Conservative websites soon revealed that they had obtained some of Hill’s private texts and nude photos of her, including one with a campaign aide.

 

The main authors of the articles, it turns out, were former campaign advisors to Steve Knight, the Republican congressman ousted by Hill a year ago.

 

The result was a shocking shift in fortune for a woman on a rapid rise to power after capturing a long-held Republican seat in 2018 in the northern suburbs of Los Angeles. Hill has announced her resignation. Her last day is Friday.”

 

 

 

 

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U.S. Federal Courts

Federal court blocks part of Alabama trans medical treatment law

“Kids in Alabama can now continue to receive this lifesaving care, & doctors cannot be prosecuted simply for doing their jobs”

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Hugo L. Black United States Courthouse, Birmingham, Alabama (Photo Credit: US Courts/DXR)

BIRMINGHAM, Ala. — In a 32 page ruling released Friday evening, U.S. District Judge Liles Burke preliminarily enjoined the state from enforcing the law criminalizing medical care for transgender minors in Alabama.

The law made it a felony for Doctors and licensed healthcare providers to give gender-affirming puberty blockers and hormones to transgender minors.

Burke, who was nominated to the bench by former President Donald Trump to serve on the U.S. District Court for the Northern District of Alabama, wrote that the section of the Alabama Vulnerable Child Compassion and Protection Act that makes treatment of trans minor children a felony; “the Court finds that there is a substantial likelihood that Section 4(a)(1)–(3) of the Act is unconstitutional and, thus, enjoins Defendants from enforcing that portion of the Act pending trial.”

Judge Burke however ruled that all other provisions of the Act remain in effect, specifically: (1) the provision that bans sex-altering surgeries on minors; (2) the provision prohibiting school officials from keeping certain gender-identity information of children secret from their parents; and (3) the provision that prohibits school officials from encouraging or compelling children to keep certain gender-identity information secret from their parents.

The U.S. Department of Justice had challenged the state’s  SB 184 – a bill that would criminalize doctors for providing best-practice, gender-affirming care to transgender and nonbinary youth.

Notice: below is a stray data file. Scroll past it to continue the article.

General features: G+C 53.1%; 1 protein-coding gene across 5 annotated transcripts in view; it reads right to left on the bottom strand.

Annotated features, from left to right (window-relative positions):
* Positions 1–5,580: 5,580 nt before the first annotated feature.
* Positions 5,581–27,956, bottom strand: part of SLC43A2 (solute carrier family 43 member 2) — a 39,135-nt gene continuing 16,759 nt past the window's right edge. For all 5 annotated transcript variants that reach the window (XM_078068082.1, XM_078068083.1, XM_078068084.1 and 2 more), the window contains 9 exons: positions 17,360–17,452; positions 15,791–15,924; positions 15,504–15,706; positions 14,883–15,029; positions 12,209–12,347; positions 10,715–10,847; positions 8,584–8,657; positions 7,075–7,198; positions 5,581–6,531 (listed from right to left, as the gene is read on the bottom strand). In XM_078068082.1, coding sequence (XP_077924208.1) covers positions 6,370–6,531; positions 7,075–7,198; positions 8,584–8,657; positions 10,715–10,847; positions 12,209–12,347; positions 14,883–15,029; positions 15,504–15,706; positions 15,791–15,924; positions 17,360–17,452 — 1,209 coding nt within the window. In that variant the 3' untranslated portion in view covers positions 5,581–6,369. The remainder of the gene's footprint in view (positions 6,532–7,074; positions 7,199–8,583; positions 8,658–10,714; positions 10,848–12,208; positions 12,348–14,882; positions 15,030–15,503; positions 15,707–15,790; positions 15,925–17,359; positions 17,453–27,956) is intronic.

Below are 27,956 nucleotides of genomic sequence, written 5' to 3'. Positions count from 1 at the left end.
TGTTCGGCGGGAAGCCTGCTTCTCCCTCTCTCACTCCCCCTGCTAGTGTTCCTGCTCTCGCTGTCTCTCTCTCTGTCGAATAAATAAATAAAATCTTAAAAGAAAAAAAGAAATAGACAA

In the filing by the Justice Department, the complaint alleges that the new law’s felony ban on providing certain medically necessary care to transgender minors violates the Fourteenth Amendment’s Equal Protection Clause. The department is also asking the court to issue an immediate order to prevent the law from going into effect.

S.B. 184 makes it a felony for any person to “engage in or cause” specified types of medical care for transgender minors. S.B. 184 thus discriminates against transgender youth by denying them access to certain forms of medically necessary care.

It further discriminates against transgender youth by barring them from accessing particular procedures while allowing non-transgender minors to access the same or similar procedures. The penalties for violating the law include up to 10 years of imprisonment and a fine of up to $15,000. S.B. 184 would force parents of transgender minors, medical professionals, and others to choose between forgoing medically necessary procedures and treatments, or facing criminal prosecution.

The United States’ complaint alleges that S.B. 184 violates the Equal Protection Clause by discriminating on the basis of sex and transgender status.

LGBTQ legal rights advocates SPLC, GLAD, NCLR, and HRC, joined by co-counsel King & Spalding LLP and Lightfoot, Franklin & White LLC, had previously filed a legal challenge in federal district court against Alabama SB 184.

Shannon Minter, the Legal Director for the National Center for Lesbian Rights, one of the legal rights advocacy groups who had sued Alabama told the Blade late Friday night:

“We are thrilled by this outcome, which will provide enormous relief to transgender children and their families. As the court recognizes, this is well established medical care that has been endorsed by 22 major medical associations. Thanks to this decision, kids in Alabama can now continue to receive this lifesaving care, and their doctors cannot be prosecuted simply for doing their jobs. This is a huge victory for compassion and common sense and a much needed antidote to the tidal wave of hostile legislation targeting these youth.”

In addition to the U.S. Justice Department,  the doctors challenging SB 184 in Ladinsky v. Ivey are Dr. Morissa J. Ladinsky and Dr. Hussein D. Abdul-Latif, both providers at the Children’s Hospital of Alabama and members of the medical staff at the University of Alabama at Birmingham Hospital and the teaching staff at UAB School of Medicine. Dr. Ladinsky and Dr. Abdul-Latif have long-term expertise in caring for transgender children of Alabama families. Under SB 184, they both face criminal penalties including up to 10 years in prison if they continue to provide that support to their patients.

The Alabama family plaintiffs are proceeding anonymously to protect their children. They include Robert Roe, and his 13-year-old transgender daughter Mary, of Jefferson County; and Jane Doe and her 17-year-old-transgender son John, of Shelby County. These families have deep ties to Alabama. If SB 184 is allowed to go into effect both families will be forced to choose between leaving the state, breaking the law, or facing devastating consequences to their children’s health.